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New research shows Buy Now Pay Later is not a free or low-cost option compared to traditional credit cards




New research shows that Buy Now Pay Later is not a free or low-cost option compared to traditional credit cards.

New research from Curtin University, commissioned by Financial Counselling Australia, shows Buy NowPay Later (BNPL) fees are effectively a quasi-interest rate that can be more costly than credit card interest rates.

“This is yet another reason why BNPL needs to have the same consumer protections as other forms of credit,” says Fiona Guthrie, CEO of Financial Counselling Australia.

The research compares the late fees and account-keeping fees of BNPL loans with the annual interest rates of a typical credit card. It shows if someone struggles to make repayments, just like a credit card, they will get lumped with charges that can add up to be onpar or more than credit card interest rates, particularly for small purchases.

“It’s evident from our research that BNPL is not a free or low-cost option compared to credit cards.” says report author Dr. Lien Duong, Senior Lecturer at Curtin University’s School of Accounting, Economics and Finance.

Earlier this month, the BNPL industry group AFIA released research which showed the average BNPLpurchase was $151. When applying our research to AFIA’s numbers, for a customer that either incurred late fees or account keeping fees, it reveals an effective interest rate of 28.25% for Afterpay and a whopping 49% for Humm-Little Things – significantly higher than the annual effective interest rate of22%, on average, for a typical credit card.

The Buy Now Pay Later industry promotes itself as being “interest-free”, however, their late payment fee and monthly account fee can add up to an amount that effectively equates to an extremely high quasi-interest charge,” says Dr Duong.

Financial counsellors are seeing increasing numbers of clients using BNPL for small amounts and then paying these fees for multiple transactions.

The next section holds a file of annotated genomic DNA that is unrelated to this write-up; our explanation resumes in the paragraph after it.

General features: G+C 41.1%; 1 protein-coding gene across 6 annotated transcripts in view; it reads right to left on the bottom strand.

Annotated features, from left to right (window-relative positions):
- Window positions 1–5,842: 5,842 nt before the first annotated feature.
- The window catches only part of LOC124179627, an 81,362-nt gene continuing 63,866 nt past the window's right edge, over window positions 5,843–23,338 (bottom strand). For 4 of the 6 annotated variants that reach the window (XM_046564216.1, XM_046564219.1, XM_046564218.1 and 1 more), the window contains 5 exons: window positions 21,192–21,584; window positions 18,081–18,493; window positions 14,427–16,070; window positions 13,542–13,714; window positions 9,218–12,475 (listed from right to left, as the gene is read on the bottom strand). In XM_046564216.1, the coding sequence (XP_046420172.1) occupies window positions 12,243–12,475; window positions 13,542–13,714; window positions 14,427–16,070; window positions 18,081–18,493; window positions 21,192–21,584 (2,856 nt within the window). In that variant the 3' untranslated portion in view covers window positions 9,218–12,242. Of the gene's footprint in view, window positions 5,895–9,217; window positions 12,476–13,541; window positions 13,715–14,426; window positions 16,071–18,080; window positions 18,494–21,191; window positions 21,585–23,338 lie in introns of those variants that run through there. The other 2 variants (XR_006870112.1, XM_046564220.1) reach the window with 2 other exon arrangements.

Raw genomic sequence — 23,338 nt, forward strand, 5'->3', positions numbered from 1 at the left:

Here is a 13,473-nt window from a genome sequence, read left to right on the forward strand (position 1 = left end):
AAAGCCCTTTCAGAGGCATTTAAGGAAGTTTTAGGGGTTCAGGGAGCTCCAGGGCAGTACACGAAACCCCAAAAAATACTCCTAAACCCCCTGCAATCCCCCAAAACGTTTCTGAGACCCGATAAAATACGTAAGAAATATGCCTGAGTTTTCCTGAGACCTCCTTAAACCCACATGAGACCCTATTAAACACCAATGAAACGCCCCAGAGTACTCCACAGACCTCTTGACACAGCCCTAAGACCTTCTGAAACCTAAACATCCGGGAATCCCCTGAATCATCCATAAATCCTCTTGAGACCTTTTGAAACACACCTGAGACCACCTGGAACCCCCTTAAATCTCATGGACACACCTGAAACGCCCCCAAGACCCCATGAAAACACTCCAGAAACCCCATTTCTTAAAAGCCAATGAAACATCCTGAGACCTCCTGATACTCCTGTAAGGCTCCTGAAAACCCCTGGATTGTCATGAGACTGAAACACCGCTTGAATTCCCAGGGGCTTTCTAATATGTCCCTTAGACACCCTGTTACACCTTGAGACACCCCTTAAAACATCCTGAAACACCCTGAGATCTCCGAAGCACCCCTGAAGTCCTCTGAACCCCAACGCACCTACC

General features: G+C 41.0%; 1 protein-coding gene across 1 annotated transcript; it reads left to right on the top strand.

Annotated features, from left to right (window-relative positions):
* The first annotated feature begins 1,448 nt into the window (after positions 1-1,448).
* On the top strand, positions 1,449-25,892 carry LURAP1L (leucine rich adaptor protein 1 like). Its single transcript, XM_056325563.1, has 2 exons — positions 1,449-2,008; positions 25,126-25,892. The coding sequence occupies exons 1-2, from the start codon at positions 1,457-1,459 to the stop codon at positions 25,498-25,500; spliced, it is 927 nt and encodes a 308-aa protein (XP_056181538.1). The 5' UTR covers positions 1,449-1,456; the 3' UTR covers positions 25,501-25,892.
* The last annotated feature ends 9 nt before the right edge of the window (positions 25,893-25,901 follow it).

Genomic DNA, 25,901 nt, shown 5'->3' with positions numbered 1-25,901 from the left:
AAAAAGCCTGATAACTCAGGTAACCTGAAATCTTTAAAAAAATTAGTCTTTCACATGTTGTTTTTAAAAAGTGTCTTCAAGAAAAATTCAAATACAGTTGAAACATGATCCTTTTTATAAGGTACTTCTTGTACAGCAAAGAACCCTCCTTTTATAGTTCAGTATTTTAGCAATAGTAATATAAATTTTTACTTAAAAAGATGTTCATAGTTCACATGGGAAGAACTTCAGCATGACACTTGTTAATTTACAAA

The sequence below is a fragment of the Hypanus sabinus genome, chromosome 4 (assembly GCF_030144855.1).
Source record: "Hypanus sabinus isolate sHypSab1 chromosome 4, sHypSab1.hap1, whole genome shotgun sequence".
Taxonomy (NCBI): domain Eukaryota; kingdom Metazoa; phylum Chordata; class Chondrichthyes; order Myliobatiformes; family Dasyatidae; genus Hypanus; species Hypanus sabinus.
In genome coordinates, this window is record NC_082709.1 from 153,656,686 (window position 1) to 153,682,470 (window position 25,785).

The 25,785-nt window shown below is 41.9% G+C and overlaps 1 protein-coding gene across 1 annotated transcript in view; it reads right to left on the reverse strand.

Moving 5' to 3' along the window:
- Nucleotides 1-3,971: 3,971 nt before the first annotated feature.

“Each product you buy with BNPL is subject to its own late fees. We heard the story of a person who was late on an $8 repayment getting lumped with a $10 fee. Imagine if that person had multiple different repayments due in a week. People are being slugged with excessive fees,” says Ms. Guthrie.

Currently, BNPL is exempt from the credit laws, allowing it to bypass important consumer protections that apply to credit cards.

If it quacks like a duck, and walks like a duck, it is a duck. This research reinforces why we need to remove harmful exemptions in our National Credit Law that allow products like BNPL to be unregulated. Whether a consumer uses a credit card or BNPL, they deserve the same protections, concludes Ms. Guthrie.

People in financial stress and who may be struggling with BNPL debts can contact a free and independent financial counsellor on 1800 007 007 or visit

Financial counsellors are not financial planners or advisors. They work in not-for-profit organisations, providing a free and independent service to people in financial hardship.

To arrange an interview, please contact James Hunt on 0452 304 193 or [email protected]


The Federal Government has announced its intention to regulate BNPL, including addressing wage advances. Assistant Treasury and Minister for Financial Services, Stephen Jones, announced on Tuesday 14th July that the consultation has begun to identify appropriate legislation.
Financial counsellors are seeing increasing numbers of people experiencing hardship exacerbated by BNPL. People are too easily becoming overcommitted and struggling to make repayments. Our December 2021 survey of 248 financial counsellors found that 84 per cent reported more than half of their clients had BNPL debt, compared with 31 per cent a year earlier. Many were prioritising buy now, pay later repayments over other essential expenses. The full report can be found here.

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